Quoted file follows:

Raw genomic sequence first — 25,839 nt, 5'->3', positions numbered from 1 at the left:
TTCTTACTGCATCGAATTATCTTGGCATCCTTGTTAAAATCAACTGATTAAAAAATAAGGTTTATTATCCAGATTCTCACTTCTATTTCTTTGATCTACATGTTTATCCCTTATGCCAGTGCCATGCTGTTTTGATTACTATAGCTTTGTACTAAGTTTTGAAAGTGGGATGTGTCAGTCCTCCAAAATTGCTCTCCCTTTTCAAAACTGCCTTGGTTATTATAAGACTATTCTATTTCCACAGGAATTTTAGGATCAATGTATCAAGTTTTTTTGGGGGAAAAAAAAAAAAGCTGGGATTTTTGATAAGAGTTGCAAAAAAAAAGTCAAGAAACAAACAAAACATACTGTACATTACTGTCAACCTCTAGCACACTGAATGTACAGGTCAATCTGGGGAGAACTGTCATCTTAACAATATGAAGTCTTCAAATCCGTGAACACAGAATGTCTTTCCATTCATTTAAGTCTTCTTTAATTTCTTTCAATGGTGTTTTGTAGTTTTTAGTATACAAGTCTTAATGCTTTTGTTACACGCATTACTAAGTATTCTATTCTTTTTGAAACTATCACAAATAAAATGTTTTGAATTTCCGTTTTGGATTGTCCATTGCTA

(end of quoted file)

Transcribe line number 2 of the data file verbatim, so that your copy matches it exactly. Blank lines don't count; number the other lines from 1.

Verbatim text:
TTCTTACTGCATCGAATTATCTTGGCATCCTTGTTAAAATCAACTGATTAAAAAATAAGGTTTATTATCCAGATTCTCACTTCTATTTCTTTGATCTACATGTTTATCCCTTATGCCAGTGCCATGCTGTTTTGATTACTATAGCTTTGTACTAAGTTTTGAAAGTGGGATGTGTCAGTCCTCCAAAATTGCTCTCCCTTTTCAAAACTGCCTTGGTTATTATAAGACTATTCTATTTCCACAGGAATTTTAGGATCAATGTATCAAGTTTTTTTGGGGGAAAAAAAAAAAAGCTGGGATTTTTGATAAGAGTTGCAAAAAAAAAGTCAAGAAACAAACAAAACATACTGTACATTACTGTCAACCTCTAGCACACTGAATGTACAGGTCAATCTGGGGAGAACTGTCATCTTAACAATATGAAGTCTTCAAATCCGTGAACACAGAATGTCTTTCCATTCATTTAAGTCTTCTTTAATTTCTTTCAATGGTGTTTTGTAGTTTTTAGTATACAAGTCTTAATGCTTTTGTTACACGCATTACTAAGTATTCTATTCTTTTTGAAACTATCACAAATAAAATGTTTTGAATTTCCGTTTTGGATTGTCCATTGCTA